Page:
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 Bel Canto by Ann Patchett (02 Orange and 02 PEN/Faulkner Awards)

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Age : 50
Location : Geneva, Illinois

PostSubject: Bel Canto by Ann Patchett (02 Orange and 02 PEN/Faulkner Awards)   Thu 15 Jan 2009, 8:35 am

In the spirit of overachieving, I happened to have this book in my TBR ("to be read") piles, lent to me by my Mom. It seems everywhere I looked, this book was universally liked. I knew quite a few people, in person, who read it and all said they enjoyed it. On the internet, I found no real bad reviews and many, many good ones. I thought this author's other book The Magician's Assistant (which I read a few years ago) was sort of mediocre, but decided I'd give this one a go anyway. Any book that won both the Orange and the PEN/Faulker awards the year after publication cannot be all bad.

So far, I really like it ~ an unusual and interesting premise/plot and the writing is beautiful. Review to follow.



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PostSubject: Re: Bel Canto by Ann Patchett (02 Orange and 02 PEN/Faulkner Awards)   Thu 15 Jan 2009, 6:17 pm

Wow, Carolyn. You're really getting the reading done!
I read Bel Canto and enjoyed it also.
I also wanted to mention to you that on the WGN Radio station, there airs "The Kathy and Judy Show." They have a radio readers book club and Bel Canto was one of their books back in 2002. They always have the author of their selection on their show so if you go to the WGN website and find their show you'll be able to listen to Ann Patchett talk about Bel Canto.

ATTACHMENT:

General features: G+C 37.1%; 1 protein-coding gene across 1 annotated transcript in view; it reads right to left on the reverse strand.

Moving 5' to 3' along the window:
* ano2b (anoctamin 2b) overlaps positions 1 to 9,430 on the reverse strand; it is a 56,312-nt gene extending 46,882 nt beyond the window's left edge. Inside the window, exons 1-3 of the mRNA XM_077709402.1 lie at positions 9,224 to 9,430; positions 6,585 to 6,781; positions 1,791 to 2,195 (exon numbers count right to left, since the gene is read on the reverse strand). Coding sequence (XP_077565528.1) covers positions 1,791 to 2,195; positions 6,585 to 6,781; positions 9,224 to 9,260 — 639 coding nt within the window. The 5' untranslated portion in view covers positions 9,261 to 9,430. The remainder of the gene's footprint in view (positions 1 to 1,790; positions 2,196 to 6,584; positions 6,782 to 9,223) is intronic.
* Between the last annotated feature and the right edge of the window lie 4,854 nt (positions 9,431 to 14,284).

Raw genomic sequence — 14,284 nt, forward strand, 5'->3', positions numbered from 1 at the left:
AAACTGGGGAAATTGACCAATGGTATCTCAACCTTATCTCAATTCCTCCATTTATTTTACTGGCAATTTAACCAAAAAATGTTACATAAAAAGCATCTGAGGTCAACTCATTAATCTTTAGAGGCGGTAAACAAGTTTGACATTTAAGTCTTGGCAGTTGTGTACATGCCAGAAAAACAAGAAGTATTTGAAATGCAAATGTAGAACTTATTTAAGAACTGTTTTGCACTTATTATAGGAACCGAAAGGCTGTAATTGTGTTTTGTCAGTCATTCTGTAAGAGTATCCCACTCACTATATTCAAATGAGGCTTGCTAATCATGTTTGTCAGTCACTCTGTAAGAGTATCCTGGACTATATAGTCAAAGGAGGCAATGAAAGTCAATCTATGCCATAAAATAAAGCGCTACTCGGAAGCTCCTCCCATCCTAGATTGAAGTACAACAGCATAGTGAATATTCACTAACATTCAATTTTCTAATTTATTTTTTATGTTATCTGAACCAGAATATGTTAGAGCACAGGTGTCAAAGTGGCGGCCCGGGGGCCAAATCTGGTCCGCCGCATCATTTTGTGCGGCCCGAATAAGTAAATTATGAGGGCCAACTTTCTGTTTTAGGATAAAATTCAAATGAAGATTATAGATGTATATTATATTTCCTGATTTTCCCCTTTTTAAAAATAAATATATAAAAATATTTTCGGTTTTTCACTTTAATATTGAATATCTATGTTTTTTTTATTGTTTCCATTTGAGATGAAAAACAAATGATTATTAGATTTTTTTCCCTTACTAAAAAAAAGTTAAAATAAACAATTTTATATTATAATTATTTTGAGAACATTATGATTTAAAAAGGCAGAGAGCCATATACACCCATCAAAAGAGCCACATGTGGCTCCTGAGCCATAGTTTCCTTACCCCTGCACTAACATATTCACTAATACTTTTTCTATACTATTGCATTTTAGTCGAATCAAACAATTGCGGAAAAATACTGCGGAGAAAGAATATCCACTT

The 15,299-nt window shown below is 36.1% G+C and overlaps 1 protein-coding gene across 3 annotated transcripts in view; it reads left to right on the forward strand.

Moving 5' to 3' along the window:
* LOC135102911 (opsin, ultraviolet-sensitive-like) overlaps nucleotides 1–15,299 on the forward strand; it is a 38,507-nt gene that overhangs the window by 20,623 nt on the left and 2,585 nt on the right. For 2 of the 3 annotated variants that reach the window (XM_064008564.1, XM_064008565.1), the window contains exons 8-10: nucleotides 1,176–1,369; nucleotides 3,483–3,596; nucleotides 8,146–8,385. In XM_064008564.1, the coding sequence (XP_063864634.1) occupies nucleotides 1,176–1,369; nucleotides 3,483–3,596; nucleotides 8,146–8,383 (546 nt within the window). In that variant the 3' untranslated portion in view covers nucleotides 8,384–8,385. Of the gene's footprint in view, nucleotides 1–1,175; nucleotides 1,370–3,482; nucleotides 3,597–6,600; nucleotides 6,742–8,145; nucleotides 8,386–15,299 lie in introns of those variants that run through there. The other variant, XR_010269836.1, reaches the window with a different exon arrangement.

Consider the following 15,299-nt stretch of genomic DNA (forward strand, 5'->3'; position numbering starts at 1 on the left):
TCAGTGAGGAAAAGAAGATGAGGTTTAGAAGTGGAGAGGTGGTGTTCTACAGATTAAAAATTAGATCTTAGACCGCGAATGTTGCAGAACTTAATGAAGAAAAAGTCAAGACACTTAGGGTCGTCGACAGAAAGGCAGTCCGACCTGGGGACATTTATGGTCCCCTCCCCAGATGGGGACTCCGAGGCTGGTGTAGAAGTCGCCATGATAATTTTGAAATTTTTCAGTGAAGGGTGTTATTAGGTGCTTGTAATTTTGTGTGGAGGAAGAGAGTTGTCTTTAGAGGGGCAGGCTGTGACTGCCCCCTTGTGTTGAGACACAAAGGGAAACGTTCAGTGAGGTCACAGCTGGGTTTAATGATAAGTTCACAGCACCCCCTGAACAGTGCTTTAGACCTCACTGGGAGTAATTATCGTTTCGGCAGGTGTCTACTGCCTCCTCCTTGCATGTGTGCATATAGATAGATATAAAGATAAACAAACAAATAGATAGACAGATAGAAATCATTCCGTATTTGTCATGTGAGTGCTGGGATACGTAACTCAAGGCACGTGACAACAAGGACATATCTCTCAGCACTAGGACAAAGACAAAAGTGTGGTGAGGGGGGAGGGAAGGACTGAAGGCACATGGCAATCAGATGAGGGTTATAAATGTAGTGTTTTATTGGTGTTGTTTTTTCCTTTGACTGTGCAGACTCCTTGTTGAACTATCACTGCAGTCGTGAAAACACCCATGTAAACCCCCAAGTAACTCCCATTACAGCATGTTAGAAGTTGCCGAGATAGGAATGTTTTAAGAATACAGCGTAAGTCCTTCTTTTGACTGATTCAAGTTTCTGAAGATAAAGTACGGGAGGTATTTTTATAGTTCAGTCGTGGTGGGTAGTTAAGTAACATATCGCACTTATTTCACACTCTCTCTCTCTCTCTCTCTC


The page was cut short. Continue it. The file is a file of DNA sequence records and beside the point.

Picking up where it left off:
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PostSubject: Re: Bel Canto by Ann Patchett (02 Orange and 02 PEN/Faulkner Awards)   Thu 15 Jan 2009, 8:28 pm

Hey Karen ~ Nice to see you here today! I'm glad you liked Bel Canto. I'm almost done, so the review will come shortly. I will check out the WGN show. NPR often has the award winning authors as guests too and it's really interesting to hear their processes.

You know, I'm really underachieving for as much as I usually read (although Lori trumps me totally in numbers of books read during any given year). I average about 35 a year, but 2008 was higher with 60 exactly. But my goal is now to be more "well rounded" and not so much volume. I don't watch TV though, so that is where I find the extra time.

Hey, you should have Kelly join us when you get to the Young Adult topic. It would be nice to have a young person's perspective on whatever you decide to read. She can be like a guest reviewer Smile

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PostSubject: Review of Bel Canto by Ann Patchett   Sat 17 Jan 2009, 8:12 pm

Review of Bel Canto by Ann Patchet